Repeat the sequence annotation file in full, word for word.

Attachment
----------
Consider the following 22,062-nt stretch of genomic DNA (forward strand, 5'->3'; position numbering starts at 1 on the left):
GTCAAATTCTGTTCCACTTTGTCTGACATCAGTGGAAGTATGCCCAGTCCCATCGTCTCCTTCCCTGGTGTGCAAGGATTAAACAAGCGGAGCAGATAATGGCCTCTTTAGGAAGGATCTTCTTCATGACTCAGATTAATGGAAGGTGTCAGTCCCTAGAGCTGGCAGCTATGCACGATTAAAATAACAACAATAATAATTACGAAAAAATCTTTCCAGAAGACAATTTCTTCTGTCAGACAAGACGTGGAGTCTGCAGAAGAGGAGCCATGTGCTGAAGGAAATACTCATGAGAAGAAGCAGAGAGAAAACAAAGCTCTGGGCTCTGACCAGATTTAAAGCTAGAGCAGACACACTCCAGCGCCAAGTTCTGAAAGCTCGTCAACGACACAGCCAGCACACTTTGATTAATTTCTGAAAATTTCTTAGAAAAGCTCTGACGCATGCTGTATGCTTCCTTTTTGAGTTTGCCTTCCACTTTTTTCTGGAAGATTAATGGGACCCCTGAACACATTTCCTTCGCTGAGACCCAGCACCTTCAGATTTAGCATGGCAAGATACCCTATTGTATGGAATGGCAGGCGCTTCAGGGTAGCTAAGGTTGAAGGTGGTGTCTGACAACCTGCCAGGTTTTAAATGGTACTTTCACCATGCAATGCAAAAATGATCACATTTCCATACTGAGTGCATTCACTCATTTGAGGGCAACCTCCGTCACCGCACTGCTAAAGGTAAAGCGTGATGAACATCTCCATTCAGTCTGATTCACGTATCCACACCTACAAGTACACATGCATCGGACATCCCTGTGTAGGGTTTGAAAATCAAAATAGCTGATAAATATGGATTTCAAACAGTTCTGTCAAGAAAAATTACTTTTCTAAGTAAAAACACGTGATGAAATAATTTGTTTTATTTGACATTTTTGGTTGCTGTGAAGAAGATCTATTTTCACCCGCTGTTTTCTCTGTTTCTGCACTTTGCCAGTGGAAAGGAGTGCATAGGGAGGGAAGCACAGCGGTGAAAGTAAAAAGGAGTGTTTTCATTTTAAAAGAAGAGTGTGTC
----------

Consider the following 22,062-nt stretch of genomic DNA (forward strand, 5'->3'; position numbering starts at 1 on the left):
GTCAAATTCTGTTCCACTTTGTCTGACATCAGTGGAAGTATGCCCAGTCCCATCGTCTCCTTCCCTGGTGTGCAAGGATTAAACAAGCGGAGCAGATAATGGCCTCTTTAGGAAGGATCTTCTTCATGACTCAGATTAATGGAAGGTGTCAGTCCCTAGAGCTGGCAGCTATGCACGATTAAAATAACAACAATAATAATTACGAAAAAATCTTTCCAGAAGACAATTTCTTCTGTCAGACAAGACGTGGAGTCTGCAGAAGAGGAGCCATGTGCTGAAGGAAATACTCATGAGAAGAAGCAGAGAGAAAACAAAGCTCTGGGCTCTGACCAGATTTAAAGCTAGAGCAGACACACTCCAGCGCCAAGTTCTGAAAGCTCGTCAACGACACAGCCAGCACACTTTGATTAATTTCTGAAAATTTCTTAGAAAAGCTCTGACGCATGCTGTATGCTTCCTTTTTGAGTTTGCCTTCCACTTTTTTCTGGAAGATTAATGGGACCCCTGAACACATTTCCTTCGCTGAGACCCAGCACCTTCAGATTTAGCATGGCAAGATACCCTATTGTATGGAATGGCAGGCGCTTCAGGGTAGCTAAGGTTGAAGGTGGTGTCTGACAACCTGCCAGGTTTTAAATGGTACTTTCACCATGCAATGCAAAAATGATCACATTTCCATACTGAGTGCATTCACTCATTTGAGGGCAACCTCCGTCACCGCACTGCTAAAGGTAAAGCGTGATGAACATCTCCATTCAGTCTGATTCACGTATCCACACCTACAAGTACACATGCATCGGACATCCCTGTGTAGGGTTTGAAAATCAAAATAGCTGATAAATATGGATTTCAAACAGTTCTGTCAAGAAAAATTACTTTTCTAAGTAAAAACACGTGATGAAATAATTTGTTTTATTTGACATTTTTGGTTGCTGTGAAGAAGATCTATTTTCACCCGCTGTTTTCTCTGTTTCTGCACTTTGCCAGTGGAAAGGAGTGCATAGGGAGGGAAGCACAGCGGTGAAAGTAAAAAGGAGTGTTTTCATTTTAAAAGAAGAGTGTGTC